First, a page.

The saying was once, “If you are not part of the solution, you are part of the problem.” I have attended many Bible Studies that are really nothing more than another Sunday morning service with a few of the accoutrements left out, the individuals range from those who are committed to Christ to those who feel it is their obligation to be present every time the church doors are not locked. The conversations at these evenings of get-togethers are usually much more intensive either before or after the meeting, rarely is any in-depth discussion about the subject matter brought up in the allotted time frame. “Any questions or comments” is usually answered with silence, for either those is attendance already know the totality of the subject, they are fearful to speak for many different reasons, or they have not been paying enough attention to even have heard the question.
The analogy is one of the best ways I can describe the walk of the Christian, either willingly submissive for the glory of God, or simply attending because they feel obligated to. The amount of service we give to Christ is based only on one thing, how much we love Him, there are no dutiful obligations performed because of the fear of possible retributions or actions in love, it gives, and serves, freely, without any thought to self. “Charity suffereth long, and is kind; charity envieth not; charity vaunteth not itself, is not puffed up.” (1 Cor. 13:4)
I do not believe many people attend church functions out of love, I do not believe they attend for the sake of worshipping corporally, for the possibility of growing in the grace and knowledge of the Lord, they attend for the most part purely for selfish reasons. Many believe that by attending these functions God will be pleased with them, they have done the appointed deed, and therefore are in His good merits. Church and all its related functions for many is no more than a work, a fear in hope of not offending, and it is quite easy to prove this theory by simply spending a short amount of time around these individuals.
They are fond of idle and useless conversations, they are good at stating the obvious, their works hold no eternal substance, and when questioned about how the Lord is using them, how He has sent them and what they have achieved for His kingdom the previous week, they usually have an excuse to leave your presence. The compilation of their faith rests only inside the building with the cross on it, they find the location holier than the life they are to be living, it is an excuse, a rationalization for dead works outside of those doors. It is why I refer to many of these places as nothing more than clubhouses, those who are known are accepted, strangers who pass through those doors are not looked upon as opportunities to serve Christ, but as intruders.
Traditions hold sway at these locations, certain constructs have been set in place that must be adhered to, the known is accepted, the unknown must prove itself worthy of their companionship. The pastor, the elders and deacons have set in place a sort of ordinance that must be observed by all, a few of the long-standing members agreeing with these unspoken regulations. The rest of the crowd simply goes along, looking at these individuals as more than what they truly are, closer to the spiritual truth, they are not a part of the problem as long as they do as they are told.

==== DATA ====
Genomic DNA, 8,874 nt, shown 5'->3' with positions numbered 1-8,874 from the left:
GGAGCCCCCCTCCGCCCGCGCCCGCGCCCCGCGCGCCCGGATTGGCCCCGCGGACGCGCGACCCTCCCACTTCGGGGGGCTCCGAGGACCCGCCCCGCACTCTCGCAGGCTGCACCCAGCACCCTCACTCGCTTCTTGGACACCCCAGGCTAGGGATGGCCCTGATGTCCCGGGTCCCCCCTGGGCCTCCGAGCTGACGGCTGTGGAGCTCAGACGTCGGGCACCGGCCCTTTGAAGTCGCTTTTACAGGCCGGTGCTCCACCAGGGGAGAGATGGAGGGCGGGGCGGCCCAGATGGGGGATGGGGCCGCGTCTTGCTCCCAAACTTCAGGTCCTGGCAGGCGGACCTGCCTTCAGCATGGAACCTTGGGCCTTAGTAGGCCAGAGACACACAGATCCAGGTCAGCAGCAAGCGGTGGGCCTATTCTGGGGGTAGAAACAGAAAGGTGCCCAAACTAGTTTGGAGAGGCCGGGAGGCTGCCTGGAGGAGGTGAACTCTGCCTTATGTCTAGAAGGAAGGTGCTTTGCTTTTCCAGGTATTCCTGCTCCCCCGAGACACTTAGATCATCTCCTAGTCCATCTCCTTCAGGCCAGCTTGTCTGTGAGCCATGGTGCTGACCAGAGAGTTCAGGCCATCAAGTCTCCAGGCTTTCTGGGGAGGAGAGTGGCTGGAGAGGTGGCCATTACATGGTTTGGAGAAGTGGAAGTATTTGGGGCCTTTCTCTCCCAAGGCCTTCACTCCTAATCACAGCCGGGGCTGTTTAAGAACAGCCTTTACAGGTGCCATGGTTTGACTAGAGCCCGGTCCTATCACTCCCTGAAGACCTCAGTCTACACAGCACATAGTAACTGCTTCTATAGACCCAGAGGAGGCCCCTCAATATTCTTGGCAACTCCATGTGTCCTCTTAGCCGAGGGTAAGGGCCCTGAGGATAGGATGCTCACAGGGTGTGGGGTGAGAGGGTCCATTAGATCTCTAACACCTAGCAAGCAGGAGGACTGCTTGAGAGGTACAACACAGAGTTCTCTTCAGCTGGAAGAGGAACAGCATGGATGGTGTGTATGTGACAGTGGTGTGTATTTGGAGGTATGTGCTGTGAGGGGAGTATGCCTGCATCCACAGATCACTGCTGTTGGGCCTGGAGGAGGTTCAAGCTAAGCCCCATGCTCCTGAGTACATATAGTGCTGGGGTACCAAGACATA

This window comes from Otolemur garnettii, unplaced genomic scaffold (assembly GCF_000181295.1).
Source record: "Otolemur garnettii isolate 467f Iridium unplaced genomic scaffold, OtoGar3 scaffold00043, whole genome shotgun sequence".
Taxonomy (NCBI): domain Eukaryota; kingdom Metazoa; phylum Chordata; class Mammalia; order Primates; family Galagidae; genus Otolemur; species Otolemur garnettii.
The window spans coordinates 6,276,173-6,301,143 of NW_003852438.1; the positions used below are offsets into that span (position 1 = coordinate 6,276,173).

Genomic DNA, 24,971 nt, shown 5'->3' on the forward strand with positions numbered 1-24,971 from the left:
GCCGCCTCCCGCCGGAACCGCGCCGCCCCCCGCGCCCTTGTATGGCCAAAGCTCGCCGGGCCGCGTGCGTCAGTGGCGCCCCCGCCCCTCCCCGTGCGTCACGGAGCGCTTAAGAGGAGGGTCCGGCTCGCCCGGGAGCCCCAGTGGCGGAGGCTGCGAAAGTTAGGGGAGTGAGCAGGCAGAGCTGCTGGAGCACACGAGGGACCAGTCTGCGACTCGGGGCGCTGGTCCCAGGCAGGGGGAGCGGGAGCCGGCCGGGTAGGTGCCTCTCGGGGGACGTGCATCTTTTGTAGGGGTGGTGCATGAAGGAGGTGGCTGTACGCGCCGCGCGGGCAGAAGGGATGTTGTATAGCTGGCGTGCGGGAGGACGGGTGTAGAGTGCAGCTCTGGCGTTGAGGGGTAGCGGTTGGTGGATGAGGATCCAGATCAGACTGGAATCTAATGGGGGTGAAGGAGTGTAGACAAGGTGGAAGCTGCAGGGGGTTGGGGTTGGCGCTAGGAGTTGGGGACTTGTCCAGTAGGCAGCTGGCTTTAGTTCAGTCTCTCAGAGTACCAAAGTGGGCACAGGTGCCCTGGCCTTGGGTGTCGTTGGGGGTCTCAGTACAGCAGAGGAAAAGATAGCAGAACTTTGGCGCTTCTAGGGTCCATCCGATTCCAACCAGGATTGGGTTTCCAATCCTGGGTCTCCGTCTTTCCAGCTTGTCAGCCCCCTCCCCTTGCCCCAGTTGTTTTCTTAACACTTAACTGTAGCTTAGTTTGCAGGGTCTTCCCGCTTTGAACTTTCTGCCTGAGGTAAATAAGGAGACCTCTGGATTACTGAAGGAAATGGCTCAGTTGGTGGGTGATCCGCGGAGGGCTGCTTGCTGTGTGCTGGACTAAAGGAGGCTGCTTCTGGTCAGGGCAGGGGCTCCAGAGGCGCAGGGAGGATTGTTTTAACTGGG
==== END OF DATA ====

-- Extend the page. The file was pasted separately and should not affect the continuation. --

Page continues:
The messages have adapted as well, usually concerning themselves with how they should be inside, not outside, how they should see themselves, and not what others should see inside of them. They have quenched the Spirit, (1 Thess. 5:19) if He was ever in them in the first place, prayers are almost always generalized, personal prayers are held in high esteem, healing and preservation is placed above humility in suffering and service to Christ. The little get-together is over, the niceties are performed, “see you next week” and then back out into the world, for the world, for the flesh and self.
There is more than one evil in this world my friends, but the evil of hypocrisy is to be abhorrent in our eyes, first within ourselves, the most difficult place to accept it, and then among those who claim Christ as Lord. We are told to take the log out of our own eyes first, then to help our brothers and sisters, (Matt. 7:5) but many believe that log is impossible to remove, and so they remain silent, never reproving or correcting (2 Tim. 3:16) with the Word of God, believing themselves judgmental instead of judging with righteous judgement. (John 7:24) As it always has been, fear is the key motivating factor not only in the lives of these individuals but in the churches they attend, but not the fear of the Lord. The possibility of being ousted from the good graces of their friends and family, of not being accepted, of being too stringent and conservative in their following of Christ.
If you desire to follow Christ, many times you must leave that which you love, you must go apart from the crowd with Him alone, you must seek first His glory because of your love for Him, and you must stand when others will not. “So then because thou art lukewarm, and neither cold nor hot, I will spue thee out of my mouth.” (Rev. 3:16)